May 23, 2020 | David F. Coppedge

Ribosome Self-Assembly Is Not Evolution

So many pieces have to be placed in the right order, chance is ridiculously out of luck.

Scientists at the Weizmann Institute of Science in Rehovot, Israel, tried to do what ribosome does every day routinely: get all the protein and RNA parts together such that self-organization brings them all together into a functioning molecular machine. Writing in Weizmann Wonder Wander, they describe their own attempts to get the parts to self-organize, starting with the smaller of two major subunits that make up the ribosome:

As the cell’s protein factory, the ribosome is the only natural machine that manufactures its own parts. That is why understanding how the machine, itself, is made, could unlock the door to everything from understanding how life develops to designing new methods of drug production. An intensive, long research effort at the Weizmann Institute of Science has now demonstrated the self-synthesis and assembly of the small subunit of a ribosome –30S – on a surface of a chip.

Good thing they didn’t bring Darwinian evolution into the picture. Look at the challenge they faced:

Prof. Roy Bar-Ziv and Staff Scientist Dr. Shirley Shulman Daube of the Institute’s Chemical and Biological Physics Department have been working on this project for around seven years. One of the main challenges to such a project is the sheer number of different molecules the cell must produce to make the subunit: The core is a long strand of RNA, and 20 different proteins must be attached to the strand. These get organized by the weak chemical forces between the protein molecules and the RNA – repelling at some points and attracting in others – and the whole structure thus relies on the proper manufacture and organization of each component. Add to that another six proteins that are not part of the structure, but act as chaperones to assist in the assembly. That makes a total of a least 27 different genes – one to encode each component or chaperone – that must work together to make the subunit.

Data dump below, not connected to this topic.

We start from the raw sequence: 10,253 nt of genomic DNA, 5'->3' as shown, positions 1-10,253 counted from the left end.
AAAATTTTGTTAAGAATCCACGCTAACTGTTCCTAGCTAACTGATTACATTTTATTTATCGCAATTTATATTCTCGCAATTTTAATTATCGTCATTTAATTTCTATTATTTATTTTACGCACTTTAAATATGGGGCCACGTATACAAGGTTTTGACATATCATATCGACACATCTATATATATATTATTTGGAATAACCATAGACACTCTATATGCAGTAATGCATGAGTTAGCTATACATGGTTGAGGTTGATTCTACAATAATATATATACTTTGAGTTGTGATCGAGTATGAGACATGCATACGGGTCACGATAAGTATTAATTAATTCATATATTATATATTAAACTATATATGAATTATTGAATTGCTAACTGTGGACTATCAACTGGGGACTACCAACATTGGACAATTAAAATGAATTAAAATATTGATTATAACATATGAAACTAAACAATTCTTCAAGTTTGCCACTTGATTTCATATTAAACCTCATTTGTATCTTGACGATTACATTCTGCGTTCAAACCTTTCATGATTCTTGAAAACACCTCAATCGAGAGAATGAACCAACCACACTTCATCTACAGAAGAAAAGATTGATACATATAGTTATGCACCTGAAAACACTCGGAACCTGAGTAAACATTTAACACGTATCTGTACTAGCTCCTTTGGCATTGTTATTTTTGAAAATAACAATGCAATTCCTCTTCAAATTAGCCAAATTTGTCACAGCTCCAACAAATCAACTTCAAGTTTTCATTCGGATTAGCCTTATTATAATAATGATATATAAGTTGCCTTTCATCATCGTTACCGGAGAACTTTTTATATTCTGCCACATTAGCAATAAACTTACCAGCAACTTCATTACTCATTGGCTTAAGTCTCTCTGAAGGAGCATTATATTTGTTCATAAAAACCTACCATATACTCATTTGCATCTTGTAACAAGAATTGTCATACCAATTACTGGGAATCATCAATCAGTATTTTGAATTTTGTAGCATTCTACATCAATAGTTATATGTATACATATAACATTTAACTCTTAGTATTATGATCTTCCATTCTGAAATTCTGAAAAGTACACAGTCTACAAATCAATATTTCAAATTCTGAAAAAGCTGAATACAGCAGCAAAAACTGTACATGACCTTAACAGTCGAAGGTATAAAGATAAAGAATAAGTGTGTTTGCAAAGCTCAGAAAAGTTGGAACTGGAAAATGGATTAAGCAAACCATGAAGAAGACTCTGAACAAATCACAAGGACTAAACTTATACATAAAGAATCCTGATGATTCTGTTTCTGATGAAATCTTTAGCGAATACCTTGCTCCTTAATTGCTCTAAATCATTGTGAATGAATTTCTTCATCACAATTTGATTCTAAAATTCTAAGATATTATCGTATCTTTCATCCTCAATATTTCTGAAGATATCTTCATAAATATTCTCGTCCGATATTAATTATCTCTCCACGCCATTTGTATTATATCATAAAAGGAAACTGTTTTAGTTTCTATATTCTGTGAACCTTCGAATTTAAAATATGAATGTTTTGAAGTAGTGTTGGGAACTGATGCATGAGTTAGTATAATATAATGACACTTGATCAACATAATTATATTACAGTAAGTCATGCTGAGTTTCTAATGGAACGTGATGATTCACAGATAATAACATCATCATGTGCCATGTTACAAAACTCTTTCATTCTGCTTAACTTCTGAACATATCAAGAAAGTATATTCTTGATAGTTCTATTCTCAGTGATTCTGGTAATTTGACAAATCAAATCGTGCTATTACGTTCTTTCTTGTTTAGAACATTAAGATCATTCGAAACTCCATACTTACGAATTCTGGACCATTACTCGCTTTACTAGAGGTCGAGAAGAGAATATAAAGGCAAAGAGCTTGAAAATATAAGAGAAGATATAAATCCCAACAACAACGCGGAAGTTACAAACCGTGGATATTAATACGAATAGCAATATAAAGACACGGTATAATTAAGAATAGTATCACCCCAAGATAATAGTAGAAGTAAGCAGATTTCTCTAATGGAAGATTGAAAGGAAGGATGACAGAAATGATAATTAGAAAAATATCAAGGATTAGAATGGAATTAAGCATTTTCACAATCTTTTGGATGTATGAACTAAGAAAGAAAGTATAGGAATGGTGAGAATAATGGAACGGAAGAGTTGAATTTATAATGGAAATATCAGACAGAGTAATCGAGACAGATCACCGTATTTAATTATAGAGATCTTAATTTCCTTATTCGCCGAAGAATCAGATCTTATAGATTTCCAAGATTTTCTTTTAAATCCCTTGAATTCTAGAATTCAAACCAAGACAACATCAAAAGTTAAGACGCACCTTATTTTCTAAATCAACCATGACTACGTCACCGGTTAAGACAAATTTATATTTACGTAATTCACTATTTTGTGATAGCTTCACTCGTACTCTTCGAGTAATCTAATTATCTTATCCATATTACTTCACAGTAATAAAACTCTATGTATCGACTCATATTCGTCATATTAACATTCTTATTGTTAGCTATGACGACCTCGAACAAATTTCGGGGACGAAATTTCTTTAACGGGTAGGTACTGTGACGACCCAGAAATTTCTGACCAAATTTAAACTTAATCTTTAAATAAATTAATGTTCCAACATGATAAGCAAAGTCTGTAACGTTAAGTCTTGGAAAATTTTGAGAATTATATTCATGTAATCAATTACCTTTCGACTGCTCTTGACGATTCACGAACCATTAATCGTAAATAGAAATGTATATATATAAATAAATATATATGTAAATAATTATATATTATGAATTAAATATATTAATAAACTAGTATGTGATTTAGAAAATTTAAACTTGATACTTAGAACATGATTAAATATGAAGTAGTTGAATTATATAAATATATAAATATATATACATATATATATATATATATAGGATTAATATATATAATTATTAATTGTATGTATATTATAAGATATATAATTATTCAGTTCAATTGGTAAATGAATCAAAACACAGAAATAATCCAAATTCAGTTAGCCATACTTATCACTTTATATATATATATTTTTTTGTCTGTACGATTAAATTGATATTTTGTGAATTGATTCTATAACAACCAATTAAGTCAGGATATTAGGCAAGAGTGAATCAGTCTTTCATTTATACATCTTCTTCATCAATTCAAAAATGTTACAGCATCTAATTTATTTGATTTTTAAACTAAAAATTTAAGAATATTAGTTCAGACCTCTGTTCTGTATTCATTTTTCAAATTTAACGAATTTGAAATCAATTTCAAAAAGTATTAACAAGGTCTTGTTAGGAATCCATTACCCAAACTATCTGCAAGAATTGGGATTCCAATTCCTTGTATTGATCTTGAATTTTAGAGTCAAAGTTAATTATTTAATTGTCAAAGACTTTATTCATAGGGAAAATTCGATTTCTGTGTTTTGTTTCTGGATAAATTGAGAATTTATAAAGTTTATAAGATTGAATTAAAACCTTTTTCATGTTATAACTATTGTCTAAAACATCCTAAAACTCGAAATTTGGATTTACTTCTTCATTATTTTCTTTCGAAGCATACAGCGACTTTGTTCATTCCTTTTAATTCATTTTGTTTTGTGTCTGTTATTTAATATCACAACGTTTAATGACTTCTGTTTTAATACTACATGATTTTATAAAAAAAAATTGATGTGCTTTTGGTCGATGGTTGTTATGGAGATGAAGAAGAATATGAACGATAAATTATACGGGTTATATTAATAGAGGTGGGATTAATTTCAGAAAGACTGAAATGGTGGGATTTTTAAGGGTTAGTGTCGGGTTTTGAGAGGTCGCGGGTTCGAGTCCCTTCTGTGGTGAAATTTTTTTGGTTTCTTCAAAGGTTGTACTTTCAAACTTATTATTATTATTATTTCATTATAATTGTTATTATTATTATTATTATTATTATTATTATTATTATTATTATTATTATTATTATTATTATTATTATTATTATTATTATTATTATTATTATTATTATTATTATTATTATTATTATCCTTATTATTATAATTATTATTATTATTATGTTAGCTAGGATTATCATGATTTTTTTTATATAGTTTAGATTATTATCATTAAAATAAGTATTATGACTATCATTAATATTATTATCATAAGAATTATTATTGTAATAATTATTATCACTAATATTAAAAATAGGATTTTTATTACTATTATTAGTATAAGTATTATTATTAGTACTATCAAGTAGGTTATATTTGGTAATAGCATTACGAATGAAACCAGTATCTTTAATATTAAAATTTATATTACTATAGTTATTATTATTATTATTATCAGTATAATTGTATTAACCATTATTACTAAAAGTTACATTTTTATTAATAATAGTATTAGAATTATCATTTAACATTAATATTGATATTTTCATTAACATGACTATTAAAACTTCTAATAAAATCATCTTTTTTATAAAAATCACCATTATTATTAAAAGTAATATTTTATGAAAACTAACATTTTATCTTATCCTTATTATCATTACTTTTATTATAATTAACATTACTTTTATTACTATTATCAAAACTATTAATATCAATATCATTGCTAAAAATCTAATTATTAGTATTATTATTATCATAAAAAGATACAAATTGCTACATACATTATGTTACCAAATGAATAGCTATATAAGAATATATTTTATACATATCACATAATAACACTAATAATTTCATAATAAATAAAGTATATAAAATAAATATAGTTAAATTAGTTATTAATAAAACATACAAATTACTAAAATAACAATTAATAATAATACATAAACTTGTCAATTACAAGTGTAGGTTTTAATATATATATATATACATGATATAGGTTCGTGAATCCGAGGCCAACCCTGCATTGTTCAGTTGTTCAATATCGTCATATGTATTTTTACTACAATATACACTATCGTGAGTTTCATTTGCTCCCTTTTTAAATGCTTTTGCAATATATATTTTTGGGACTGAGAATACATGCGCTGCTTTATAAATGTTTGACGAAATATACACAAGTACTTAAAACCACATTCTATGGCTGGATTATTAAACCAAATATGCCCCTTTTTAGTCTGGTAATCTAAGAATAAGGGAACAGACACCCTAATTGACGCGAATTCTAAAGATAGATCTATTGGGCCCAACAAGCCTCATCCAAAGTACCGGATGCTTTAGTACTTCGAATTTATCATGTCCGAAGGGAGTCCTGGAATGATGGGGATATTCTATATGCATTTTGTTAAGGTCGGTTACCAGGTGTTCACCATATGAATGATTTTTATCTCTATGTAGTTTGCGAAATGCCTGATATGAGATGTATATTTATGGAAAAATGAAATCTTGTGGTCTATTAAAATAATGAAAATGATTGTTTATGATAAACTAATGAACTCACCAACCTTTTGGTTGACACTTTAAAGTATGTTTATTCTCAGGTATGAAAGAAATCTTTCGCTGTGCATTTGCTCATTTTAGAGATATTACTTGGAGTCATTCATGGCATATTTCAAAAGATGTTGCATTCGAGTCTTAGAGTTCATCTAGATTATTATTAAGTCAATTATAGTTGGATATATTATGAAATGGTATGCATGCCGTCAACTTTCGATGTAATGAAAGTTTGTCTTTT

Simplified portrayal of a ribosome in action: messenger RNA in, protein out. (Illustra Media)

Whew! Twenty-seven genes must be precisely encoded in order to produce 20 proteins, plus six chaperones to fold them, and a long RNA strand – and they must be placed in position so precisely that weak chemical forces will make them come together into a working subunit. Even then, they get only one subunit – not a working ribosome that can translate DNA into proteins. It needs to match the large subunit, which requires even more proteins and RNA!

This is not only a chicken-and-egg problem (which came first, the ribosome or the protein?), but a positioning problem as well. You can’t just put the parts into a sack and shake it. They have to be placed in the correct relative positions to one another, such that the chemical forces assemble them.

To visualize the difficulty of pulling this off, imagine Lego pieces with magnets on them in various points. Try placing the right pieces of the right shape, with the magnets in the right spots, on a table in the right relative positions, such that when you let go of it, the magnets all tug on the appropriate other pieces and spontaneously assemble into a working player piano, ready to read a coded input and play the music.

The scientists recognize that this is a high-level problem that involves multiple problems in a hierarchical system: